Ireland’s Department of Justice and Law Reform has published its comprehensive report titled “Options for Regulating Gambling.” The study is the first serious effort by the government to update its basis for current gaming legislation: the Gaming and Lotteries Act of 1956 and the Betting Act of 1931
Aiming to create a consensus for change, the 44-page report establishes three basic principles to guide potential legislation. These are that young people and the vulnerable are protected, that gambling be conducted fairly and openly, and that gambling is kept free of crime.
The report acknowledges that the need for change grew from the reality that casino gaming was already occurring in so-called private members clubs, and that online gaming was being offered by even traditional betting operators.
For casinos, the report suggests limiting operations to 15 gaming tables and three gaming machines per table. Poker tables would be considered as separate from the 15-table limit. No casinos would be able to offer slots without having table games.
Food and beverage service would be part of the casino offering, but alcohol on the gaming floor would not be permitted. A special liquor license for casinos would need to be developed to allow 24-hour service.
On the subject of large-scale resort casinos, the report suggests that Ireland is too small to support a Las Vegas-style development with multiple resort casinos in a single locale. A resort casino would conceivably have 1,000 to 1,500 gaming machines plus gaming tables and non-gaming amenities.
The selection of an operator and licensing arrangements would be managed by an independent Casino Adjudication Panel within the Department of Justice and Law Reform.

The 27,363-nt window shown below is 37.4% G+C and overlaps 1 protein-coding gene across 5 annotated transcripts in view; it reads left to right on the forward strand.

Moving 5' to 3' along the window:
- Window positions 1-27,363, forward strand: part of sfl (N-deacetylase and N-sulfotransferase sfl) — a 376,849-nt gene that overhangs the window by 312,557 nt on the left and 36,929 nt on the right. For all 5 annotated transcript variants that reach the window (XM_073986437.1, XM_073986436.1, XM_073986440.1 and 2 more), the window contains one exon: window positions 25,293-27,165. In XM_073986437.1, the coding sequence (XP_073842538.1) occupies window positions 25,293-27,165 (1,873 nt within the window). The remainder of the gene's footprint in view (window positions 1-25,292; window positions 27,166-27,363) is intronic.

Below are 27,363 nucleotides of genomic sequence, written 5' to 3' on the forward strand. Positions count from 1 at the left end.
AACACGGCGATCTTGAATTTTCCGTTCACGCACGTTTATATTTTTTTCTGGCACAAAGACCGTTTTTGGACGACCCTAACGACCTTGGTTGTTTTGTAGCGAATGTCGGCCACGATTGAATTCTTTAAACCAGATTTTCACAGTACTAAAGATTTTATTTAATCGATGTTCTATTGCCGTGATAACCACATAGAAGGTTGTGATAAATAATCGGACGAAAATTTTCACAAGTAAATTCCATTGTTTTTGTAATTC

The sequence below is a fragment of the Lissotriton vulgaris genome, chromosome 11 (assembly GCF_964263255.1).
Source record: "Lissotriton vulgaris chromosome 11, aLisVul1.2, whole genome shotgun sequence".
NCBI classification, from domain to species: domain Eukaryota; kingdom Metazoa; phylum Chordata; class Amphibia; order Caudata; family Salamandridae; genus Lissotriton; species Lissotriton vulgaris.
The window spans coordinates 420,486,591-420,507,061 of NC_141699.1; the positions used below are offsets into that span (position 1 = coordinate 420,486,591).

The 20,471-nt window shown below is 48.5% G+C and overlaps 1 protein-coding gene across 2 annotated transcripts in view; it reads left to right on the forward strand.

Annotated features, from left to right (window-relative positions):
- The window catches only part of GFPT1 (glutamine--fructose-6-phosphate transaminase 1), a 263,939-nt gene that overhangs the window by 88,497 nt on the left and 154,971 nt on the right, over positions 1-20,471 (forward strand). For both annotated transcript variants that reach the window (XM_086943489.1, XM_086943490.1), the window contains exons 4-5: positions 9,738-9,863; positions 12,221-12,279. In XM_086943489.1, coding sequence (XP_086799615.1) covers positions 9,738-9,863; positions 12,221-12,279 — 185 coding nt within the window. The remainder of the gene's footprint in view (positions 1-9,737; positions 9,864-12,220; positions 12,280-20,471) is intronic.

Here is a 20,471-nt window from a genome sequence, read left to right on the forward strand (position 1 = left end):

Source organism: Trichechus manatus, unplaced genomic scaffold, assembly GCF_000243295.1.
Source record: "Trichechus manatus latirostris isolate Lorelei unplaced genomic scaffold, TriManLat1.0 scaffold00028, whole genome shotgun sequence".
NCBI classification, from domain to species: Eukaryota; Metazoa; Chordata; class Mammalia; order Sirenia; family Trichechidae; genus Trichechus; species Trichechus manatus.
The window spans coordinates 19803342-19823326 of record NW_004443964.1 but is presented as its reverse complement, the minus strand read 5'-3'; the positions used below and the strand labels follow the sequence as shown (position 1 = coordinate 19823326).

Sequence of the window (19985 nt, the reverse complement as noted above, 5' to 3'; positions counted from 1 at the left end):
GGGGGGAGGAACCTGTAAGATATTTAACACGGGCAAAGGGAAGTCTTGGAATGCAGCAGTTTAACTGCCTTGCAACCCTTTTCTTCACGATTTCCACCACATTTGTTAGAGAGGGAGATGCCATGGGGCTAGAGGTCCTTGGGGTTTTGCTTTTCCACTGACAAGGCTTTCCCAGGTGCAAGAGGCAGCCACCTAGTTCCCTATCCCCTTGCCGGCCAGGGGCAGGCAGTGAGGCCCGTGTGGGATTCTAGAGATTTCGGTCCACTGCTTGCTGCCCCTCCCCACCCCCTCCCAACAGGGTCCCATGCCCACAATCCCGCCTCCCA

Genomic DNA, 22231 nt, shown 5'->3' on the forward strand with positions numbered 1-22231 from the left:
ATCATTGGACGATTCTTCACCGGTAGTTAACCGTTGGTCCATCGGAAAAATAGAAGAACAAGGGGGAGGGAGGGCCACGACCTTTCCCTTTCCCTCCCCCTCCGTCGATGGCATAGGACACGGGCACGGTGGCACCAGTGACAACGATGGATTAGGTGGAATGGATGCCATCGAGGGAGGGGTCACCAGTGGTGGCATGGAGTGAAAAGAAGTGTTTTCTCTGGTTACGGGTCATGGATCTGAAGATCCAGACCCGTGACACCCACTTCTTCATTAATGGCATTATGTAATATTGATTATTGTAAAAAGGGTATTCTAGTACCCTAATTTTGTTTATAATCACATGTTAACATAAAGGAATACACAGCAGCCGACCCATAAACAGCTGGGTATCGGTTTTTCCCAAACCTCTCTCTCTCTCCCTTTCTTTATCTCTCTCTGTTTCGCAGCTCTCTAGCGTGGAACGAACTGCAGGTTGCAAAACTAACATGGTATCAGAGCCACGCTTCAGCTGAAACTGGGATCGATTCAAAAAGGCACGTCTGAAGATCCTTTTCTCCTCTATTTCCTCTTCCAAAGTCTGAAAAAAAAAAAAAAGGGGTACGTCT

The operator would pay an annual licensing fee based on the number of tables and machines. For illustration the report uses €500 per gaming machine and €1,000 per table.
No specific recommendation is made on taxation, as that is up to the Department of Finance. However, the report posits a two-tier system, whereby the federal government would collect a tax based on gross gaming revenue and local authorities would receive tax based on the number of visitors (for example, €2 a head).
A new categorization for gaming machines is recommended, similar to that in use in the U.K.
In the area of betting shops, fixed-odds betting terminals should remain out, but betting on virtual sporting events should be allowed to continue.
For remote gambling, which includes gaming via internet, mobile phone, land-line phone, interactive TV or any other format where the player and provider are not in each other’s physical presence, the report cites an earlier study titled “Regulating Gaming in Ireland.”
That study described efforts to censor the internet as “frequently self-defeating,” “unlikely to achieve the intended results,” and often leading to “unintended and undesirable consequences.”